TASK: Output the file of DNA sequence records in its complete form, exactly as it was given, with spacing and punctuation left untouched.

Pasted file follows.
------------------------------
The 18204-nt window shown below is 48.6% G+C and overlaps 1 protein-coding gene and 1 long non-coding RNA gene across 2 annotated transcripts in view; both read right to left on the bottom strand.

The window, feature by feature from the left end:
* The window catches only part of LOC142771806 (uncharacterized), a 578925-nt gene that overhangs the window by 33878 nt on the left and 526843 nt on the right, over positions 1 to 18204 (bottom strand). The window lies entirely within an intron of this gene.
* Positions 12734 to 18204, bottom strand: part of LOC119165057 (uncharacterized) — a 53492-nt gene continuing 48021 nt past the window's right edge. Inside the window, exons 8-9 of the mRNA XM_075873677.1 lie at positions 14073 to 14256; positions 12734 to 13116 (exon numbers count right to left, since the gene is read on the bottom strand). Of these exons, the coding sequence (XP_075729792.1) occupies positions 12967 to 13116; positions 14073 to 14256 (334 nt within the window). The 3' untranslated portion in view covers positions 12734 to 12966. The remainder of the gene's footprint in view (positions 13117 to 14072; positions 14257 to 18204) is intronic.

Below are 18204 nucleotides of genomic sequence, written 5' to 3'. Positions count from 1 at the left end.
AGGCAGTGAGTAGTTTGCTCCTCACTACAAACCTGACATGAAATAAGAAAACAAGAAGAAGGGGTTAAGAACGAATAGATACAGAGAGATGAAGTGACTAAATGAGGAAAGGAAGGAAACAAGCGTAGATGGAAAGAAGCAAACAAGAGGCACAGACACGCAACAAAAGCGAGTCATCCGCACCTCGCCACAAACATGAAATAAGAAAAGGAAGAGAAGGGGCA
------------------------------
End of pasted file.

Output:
The 18204-nt window shown below is 48.6% G+C and overlaps 1 protein-coding gene and 1 long non-coding RNA gene across 2 annotated transcripts in view; both read right to left on the bottom strand.

The window, feature by feature from the left end:
* The window catches only part of LOC142771806 (uncharacterized), a 578925-nt gene that overhangs the window by 33878 nt on the left and 526843 nt on the right, over positions 1 to 18204 (bottom strand). The window lies entirely within an intron of this gene.
* Positions 12734 to 18204, bottom strand: part of LOC119165057 (uncharacterized) — a 53492-nt gene continuing 48021 nt past the window's right edge. Inside the window, exons 8-9 of the mRNA XM_075873677.1 lie at positions 14073 to 14256; positions 12734 to 13116 (exon numbers count right to left, since the gene is read on the bottom strand). Of these exons, the coding sequence (XP_075729792.1) occupies positions 12967 to 13116; positions 14073 to 14256 (334 nt within the window). The 3' untranslated portion in view covers positions 12734 to 12966. The remainder of the gene's footprint in view (positions 13117 to 14072; positions 14257 to 18204) is intronic.

Below are 18204 nucleotides of genomic sequence, written 5' to 3'. Positions count from 1 at the left end.
AGGCAGTGAGTAGTTTGCTCCTCACTACAAACCTGACATGAAATAAGAAAACAAGAAGAAGGGGTTAAGAACGAATAGATACAGAGAGATGAAGTGACTAAATGAGGAAAGGAAGGAAACAAGCGTAGATGGAAAGAAGCAAACAAGAGGCACAGACACGCAACAAAAGCGAGTCATCCGCACCTCGCCACAAACATGAAATAAGAAAAGGAAGAGAAGGGGCA